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3. Talk to HR or your manager.

Before deciding to leave or making any rash decisions, try to talk to your line manager and tell them why you are unhappy with your present job and responsibilities. Your conversation might cover:

  • Working hours. Any chance of flexible hours or working from home?
  • Reallocation of duties. You may feel that you are overloaded.
  • Recognition of the work you have done on a project. You may feel that you have not been rewarded sufficiently.
  • Talents/skills are underused and you do not feel sufficiently challenged. Mention a project you would like to be involved in. Ask for more responsibility which may be a better match for your skills.

4. Look for ways to improve your present job.

If there is no willingness on the part of management to meet you halfway, you can still try to improve your own work environment. You can also start to think of acquiring new skills and getting involved in projects which you have dismissed up until now.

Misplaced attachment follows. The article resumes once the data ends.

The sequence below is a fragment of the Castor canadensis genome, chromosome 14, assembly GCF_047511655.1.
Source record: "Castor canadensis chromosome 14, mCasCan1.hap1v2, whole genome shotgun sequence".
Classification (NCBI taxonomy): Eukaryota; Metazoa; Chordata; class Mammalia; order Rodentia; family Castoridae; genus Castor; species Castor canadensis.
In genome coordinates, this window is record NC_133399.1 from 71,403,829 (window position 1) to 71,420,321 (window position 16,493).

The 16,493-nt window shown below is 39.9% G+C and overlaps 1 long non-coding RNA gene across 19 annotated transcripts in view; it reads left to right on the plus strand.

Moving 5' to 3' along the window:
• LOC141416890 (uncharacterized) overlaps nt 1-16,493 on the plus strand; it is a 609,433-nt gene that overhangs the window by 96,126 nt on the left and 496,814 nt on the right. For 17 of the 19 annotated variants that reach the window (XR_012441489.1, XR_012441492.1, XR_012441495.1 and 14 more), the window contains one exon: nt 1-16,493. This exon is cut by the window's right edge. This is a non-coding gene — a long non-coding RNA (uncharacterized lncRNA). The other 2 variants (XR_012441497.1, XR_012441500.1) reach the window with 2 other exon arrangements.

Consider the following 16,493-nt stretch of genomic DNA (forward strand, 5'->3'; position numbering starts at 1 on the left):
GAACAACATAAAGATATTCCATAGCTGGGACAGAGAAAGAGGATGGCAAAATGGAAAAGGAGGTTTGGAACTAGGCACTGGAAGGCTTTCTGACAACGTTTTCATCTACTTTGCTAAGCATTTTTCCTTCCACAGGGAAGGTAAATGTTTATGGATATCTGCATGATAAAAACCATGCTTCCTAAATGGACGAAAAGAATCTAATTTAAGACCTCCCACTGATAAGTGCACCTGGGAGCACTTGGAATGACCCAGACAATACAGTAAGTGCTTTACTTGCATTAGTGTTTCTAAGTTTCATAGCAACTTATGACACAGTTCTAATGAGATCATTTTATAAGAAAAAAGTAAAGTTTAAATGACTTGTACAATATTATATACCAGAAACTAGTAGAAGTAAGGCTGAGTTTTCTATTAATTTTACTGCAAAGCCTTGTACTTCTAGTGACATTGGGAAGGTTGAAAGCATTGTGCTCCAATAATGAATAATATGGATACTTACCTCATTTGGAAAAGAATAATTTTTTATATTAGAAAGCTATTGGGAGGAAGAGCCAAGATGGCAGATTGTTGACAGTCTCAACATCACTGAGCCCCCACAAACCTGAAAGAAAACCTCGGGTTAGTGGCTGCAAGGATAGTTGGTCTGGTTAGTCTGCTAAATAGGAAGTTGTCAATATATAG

• Seek out new mentors or colleagues who can be allies.
  • Express an interest in a new project and say you are willing and able.
  • Avoid toxic colleagues as much as possible.
  • Try to beat a deadline and finish before time. This can earn you praise and appreciation from colleagues and management.
  • Offer to help a colleague you like with a difficult task.
  • Break the dreaded routine by doing something pleasant both before and after you finish work. In this way your working hours are preceded and followed by activities that you can really look forward to.

If work stress is affecting your family/personal relationships, get professional help.

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“There are countless studies on the negative spillover of job pressures on family life, but few on how job satisfaction enhances the quality of family life.” –Albert Bandura

5. Time to move on?